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Through the summer days of the Soviet era, Vladimir Prokopyev was a busy man. On a pristine island in Lake Baikal, the airport manager watched over the arrival of three or sometimes four flights every day. Then it all stopped. While Vladimir carried on with his tasks, the U.S.S.R. collapsed. In the hard new realities of the free market, support for the air service disappeared and the planes stopped coming. But Vladimir, now 86, is a man of duty. He had an airport to maintain and, for the past 20 years, ever hopeful that scheduled flights would return, that’s exactly what he’s done. (Photos by RFE/RL's Petr Shelomovskiy)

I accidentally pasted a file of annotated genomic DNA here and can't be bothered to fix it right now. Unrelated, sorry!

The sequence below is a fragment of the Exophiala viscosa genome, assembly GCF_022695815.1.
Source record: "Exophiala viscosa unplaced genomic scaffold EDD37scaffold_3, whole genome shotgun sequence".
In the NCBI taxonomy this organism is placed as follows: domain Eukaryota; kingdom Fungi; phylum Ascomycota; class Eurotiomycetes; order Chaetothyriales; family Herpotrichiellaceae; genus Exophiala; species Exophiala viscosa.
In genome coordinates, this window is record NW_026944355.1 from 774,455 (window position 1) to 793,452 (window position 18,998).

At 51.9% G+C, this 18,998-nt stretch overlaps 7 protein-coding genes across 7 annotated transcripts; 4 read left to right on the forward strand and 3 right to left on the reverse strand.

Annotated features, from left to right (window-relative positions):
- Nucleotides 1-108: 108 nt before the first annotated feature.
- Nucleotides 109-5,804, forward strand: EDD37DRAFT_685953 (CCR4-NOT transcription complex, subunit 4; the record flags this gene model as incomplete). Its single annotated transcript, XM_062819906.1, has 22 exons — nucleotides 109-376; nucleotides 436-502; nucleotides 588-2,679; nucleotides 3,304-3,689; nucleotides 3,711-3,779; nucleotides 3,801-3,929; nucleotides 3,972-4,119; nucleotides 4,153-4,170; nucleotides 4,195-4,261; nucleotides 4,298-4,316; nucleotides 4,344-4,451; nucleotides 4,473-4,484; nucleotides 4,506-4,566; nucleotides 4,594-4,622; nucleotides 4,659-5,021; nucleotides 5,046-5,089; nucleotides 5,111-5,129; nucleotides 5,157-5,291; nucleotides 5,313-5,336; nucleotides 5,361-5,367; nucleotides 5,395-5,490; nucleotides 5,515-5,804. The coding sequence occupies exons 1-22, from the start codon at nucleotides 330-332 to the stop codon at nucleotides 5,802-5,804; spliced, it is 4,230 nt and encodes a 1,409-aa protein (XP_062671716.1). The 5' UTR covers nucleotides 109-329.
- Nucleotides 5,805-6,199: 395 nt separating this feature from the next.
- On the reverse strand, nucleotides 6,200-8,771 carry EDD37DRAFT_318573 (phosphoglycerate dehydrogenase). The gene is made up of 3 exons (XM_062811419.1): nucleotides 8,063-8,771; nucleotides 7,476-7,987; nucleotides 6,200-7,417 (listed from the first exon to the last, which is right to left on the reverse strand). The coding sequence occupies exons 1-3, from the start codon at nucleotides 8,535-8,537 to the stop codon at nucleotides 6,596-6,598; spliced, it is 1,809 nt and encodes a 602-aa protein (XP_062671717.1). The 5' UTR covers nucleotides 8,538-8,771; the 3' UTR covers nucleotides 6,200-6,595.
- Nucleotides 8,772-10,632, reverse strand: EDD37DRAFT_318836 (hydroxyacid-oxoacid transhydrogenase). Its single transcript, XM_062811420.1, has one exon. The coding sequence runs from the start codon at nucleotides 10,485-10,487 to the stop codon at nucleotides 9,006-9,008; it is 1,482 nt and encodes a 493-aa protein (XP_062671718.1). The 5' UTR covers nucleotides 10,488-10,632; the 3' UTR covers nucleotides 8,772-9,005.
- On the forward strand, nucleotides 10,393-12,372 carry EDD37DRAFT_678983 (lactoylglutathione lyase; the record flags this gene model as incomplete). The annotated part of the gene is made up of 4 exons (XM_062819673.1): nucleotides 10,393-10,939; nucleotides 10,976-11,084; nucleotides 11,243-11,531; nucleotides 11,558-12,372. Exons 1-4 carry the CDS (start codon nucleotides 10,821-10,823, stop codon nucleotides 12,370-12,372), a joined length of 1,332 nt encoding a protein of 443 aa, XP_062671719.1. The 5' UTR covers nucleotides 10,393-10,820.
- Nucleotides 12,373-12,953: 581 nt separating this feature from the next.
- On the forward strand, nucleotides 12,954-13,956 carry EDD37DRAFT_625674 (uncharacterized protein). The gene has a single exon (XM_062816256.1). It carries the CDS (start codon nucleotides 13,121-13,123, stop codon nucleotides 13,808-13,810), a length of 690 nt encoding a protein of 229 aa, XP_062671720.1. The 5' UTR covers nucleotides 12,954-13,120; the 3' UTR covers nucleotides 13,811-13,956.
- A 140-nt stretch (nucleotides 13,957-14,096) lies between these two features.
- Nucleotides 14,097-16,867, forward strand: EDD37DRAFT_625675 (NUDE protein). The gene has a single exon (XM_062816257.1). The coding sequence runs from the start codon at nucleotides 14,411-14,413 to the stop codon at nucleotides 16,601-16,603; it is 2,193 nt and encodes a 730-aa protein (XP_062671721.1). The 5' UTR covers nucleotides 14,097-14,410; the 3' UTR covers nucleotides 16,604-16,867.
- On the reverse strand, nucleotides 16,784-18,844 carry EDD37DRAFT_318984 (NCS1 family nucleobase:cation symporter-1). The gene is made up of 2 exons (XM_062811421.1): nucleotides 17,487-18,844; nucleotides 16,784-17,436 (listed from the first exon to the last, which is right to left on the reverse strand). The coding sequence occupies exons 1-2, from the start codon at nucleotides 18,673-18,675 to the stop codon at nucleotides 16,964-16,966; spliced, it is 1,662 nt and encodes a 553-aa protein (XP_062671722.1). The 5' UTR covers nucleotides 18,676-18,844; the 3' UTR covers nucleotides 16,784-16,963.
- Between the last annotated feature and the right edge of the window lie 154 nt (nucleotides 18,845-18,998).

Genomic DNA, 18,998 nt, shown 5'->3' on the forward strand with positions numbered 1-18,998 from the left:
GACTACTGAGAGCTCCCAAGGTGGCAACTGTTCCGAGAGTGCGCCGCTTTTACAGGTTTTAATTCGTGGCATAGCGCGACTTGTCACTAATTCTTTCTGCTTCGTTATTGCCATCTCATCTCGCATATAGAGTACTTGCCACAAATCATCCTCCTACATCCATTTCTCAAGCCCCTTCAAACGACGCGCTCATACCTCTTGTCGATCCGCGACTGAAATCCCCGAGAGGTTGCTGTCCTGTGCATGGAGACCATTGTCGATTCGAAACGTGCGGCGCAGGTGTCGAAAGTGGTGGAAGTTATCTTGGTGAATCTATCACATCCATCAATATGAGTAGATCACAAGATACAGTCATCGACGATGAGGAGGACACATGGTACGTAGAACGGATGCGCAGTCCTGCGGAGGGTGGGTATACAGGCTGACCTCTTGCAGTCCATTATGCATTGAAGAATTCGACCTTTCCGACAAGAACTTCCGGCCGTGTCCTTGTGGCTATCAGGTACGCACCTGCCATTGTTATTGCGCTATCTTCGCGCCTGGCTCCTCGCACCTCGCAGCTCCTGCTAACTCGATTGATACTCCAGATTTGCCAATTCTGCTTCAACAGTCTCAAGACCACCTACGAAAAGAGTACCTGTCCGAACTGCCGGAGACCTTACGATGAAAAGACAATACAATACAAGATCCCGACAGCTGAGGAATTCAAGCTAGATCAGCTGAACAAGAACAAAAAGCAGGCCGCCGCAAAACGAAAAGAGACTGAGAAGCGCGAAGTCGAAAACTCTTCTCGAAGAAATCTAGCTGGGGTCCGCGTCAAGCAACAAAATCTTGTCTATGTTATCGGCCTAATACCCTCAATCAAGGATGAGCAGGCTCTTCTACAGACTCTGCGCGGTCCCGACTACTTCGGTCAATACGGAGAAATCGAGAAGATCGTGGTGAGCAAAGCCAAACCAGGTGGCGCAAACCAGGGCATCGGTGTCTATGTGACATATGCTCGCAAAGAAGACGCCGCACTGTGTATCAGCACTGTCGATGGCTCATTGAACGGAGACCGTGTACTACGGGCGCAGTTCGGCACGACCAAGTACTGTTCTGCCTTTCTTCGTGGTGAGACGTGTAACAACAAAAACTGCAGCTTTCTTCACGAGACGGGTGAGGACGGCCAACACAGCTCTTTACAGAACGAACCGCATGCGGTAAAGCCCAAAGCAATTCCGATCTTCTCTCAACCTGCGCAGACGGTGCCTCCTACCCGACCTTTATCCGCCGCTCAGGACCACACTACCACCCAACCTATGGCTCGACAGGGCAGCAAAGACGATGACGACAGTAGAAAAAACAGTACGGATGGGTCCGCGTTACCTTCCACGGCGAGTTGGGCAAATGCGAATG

The massacre of the Avetisian family one year ago shocked the Caucasus nation of Armenia. The killings left seven dead, spanning three generations, with the youngest victim just 6 months old. News that the lone suspect was a soldier stationed at Russia's 102nd Military Base, located in the northwestern city of Gyumri, left locals outraged. But despite this being only the latest in a string of violent incidents related to the base, many feel that without the presence of Russian military the very existence of Armenia would be threatened. Photos and text by RFE/RL's Amos Chapple

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